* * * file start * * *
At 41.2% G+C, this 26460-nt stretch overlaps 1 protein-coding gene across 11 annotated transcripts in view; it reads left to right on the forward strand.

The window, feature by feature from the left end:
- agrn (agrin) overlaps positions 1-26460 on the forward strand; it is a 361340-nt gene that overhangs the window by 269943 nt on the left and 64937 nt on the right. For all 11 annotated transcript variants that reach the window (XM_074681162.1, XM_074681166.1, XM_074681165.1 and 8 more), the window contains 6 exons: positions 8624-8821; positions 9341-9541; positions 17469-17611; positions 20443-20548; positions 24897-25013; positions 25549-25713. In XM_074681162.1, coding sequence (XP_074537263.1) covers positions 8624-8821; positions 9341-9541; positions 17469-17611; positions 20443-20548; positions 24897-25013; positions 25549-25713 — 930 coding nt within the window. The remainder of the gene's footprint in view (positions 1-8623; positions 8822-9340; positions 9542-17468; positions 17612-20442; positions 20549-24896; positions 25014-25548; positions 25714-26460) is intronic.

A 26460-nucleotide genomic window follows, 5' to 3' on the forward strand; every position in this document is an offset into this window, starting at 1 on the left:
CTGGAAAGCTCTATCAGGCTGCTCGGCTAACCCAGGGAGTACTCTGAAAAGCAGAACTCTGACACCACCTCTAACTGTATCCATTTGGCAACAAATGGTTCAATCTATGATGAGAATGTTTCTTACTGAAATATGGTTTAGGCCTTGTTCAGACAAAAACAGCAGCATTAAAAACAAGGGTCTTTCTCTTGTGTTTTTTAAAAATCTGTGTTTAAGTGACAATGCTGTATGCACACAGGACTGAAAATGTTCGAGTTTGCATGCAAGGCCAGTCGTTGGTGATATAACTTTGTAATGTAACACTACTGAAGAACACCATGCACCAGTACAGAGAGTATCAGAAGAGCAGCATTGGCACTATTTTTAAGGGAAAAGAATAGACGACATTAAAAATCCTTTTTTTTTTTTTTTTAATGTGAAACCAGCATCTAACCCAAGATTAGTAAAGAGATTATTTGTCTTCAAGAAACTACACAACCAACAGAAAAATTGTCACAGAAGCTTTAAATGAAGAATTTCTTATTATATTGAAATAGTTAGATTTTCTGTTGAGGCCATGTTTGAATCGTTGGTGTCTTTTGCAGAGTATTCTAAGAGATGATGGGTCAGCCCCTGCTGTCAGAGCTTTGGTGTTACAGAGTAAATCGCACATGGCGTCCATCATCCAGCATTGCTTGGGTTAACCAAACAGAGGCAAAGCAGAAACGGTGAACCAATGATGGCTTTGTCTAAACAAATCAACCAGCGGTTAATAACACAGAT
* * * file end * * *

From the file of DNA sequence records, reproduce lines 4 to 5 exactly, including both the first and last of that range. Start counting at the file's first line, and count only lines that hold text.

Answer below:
A 26460-nucleotide genomic window follows, 5' to 3' on the forward strand; every position in this document is an offset into this window, starting at 1 on the left:
CTGGAAAGCTCTATCAGGCTGCTCGGCTAACCCAGGGAGTACTCTGAAAAGCAGAACTCTGACACCACCTCTAACTGTATCCATTTGGCAACAAATGGTTCAATCTATGATGAGAATGTTTCTTACTGAAATATGGTTTAGGCCTTGTTCAGACAAAAACAGCAGCATTAAAAACAAGGGTCTTTCTCTTGTGTTTTTTAAAAATCTGTGTTTAAGTGACAATGCTGTATGCACACAGGACTGAAAATGTTCGAGTTTGCATGCAAGGCCAGTCGTTGGTGATATAACTTTGTAATGTAACACTACTGAAGAACACCATGCACCAGTACAGAGAGTATCAGAAGAGCAGCATTGGCACTATTTTTAAGGGAAAAGAATAGACGACATTAAAAATCCTTTTTTTTTTTTTTTTAATGTGAAACCAGCATCTAACCCAAGATTAGTAAAGAGATTATTTGTCTTCAAGAAACTACACAACCAACAGAAAAATTGTCACAGAAGCTTTAAATGAAGAATTTCTTATTATATTGAAATAGTTAGATTTTCTGTTGAGGCCATGTTTGAATCGTTGGTGTCTTTTGCAGAGTATTCTAAGAGATGATGGGTCAGCCCCTGCTGTCAGAGCTTTGGTGTTACAGAGTAAATCGCACATGGCGTCCATCATCCAGCATTGCTTGGGTTAACCAAACAGAGGCAAAGCAGAAACGGTGAACCAATGATGGCTTTGTCTAAACAAATCAACCAGCGGTTAATAACACAGAT